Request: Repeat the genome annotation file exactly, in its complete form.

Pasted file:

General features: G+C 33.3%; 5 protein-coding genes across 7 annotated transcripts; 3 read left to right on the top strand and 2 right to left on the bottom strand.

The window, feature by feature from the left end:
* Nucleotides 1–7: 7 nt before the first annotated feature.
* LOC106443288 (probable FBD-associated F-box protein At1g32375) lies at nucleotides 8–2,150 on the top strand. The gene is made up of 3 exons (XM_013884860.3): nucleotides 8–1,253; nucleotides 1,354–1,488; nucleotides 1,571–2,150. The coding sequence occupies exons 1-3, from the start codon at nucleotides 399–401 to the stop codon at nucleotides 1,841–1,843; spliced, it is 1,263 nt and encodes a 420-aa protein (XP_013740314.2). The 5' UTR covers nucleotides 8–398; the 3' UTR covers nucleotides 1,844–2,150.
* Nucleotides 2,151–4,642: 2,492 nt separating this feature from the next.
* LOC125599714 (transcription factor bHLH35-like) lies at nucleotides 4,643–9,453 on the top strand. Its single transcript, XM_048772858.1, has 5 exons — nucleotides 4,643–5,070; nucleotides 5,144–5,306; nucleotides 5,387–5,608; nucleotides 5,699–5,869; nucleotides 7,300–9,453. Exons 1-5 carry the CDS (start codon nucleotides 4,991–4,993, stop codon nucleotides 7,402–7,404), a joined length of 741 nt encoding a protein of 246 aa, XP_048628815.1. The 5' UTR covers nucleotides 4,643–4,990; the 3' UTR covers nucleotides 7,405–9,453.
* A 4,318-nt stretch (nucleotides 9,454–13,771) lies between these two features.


General features: G+C 33.3%; 5 protein-coding genes across 7 annotated transcripts; 3 read left to right on the top strand and 2 right to left on the bottom strand.

The window, feature by feature from the left end:
* Nucleotides 1–7: 7 nt before the first annotated feature.
* LOC106443288 (probable FBD-associated F-box protein At1g32375) lies at nucleotides 8–2,150 on the top strand. The gene is made up of 3 exons (XM_013884860.3): nucleotides 8–1,253; nucleotides 1,354–1,488; nucleotides 1,571–2,150. The coding sequence occupies exons 1-3, from the start codon at nucleotides 399–401 to the stop codon at nucleotides 1,841–1,843; spliced, it is 1,263 nt and encodes a 420-aa protein (XP_013740314.2). The 5' UTR covers nucleotides 8–398; the 3' UTR covers nucleotides 1,844–2,150.
* Nucleotides 2,151–4,642: 2,492 nt separating this feature from the next.
* LOC125599714 (transcription factor bHLH35-like) lies at nucleotides 4,643–9,453 on the top strand. Its single transcript, XM_048772858.1, has 5 exons — nucleotides 4,643–5,070; nucleotides 5,144–5,306; nucleotides 5,387–5,608; nucleotides 5,699–5,869; nucleotides 7,300–9,453. Exons 1-5 carry the CDS (start codon nucleotides 4,991–4,993, stop codon nucleotides 7,402–7,404), a joined length of 741 nt encoding a protein of 246 aa, XP_048628815.1. The 5' UTR covers nucleotides 4,643–4,990; the 3' UTR covers nucleotides 7,405–9,453.
* A 4,318-nt stretch (nucleotides 9,454–13,771) lies between these two features.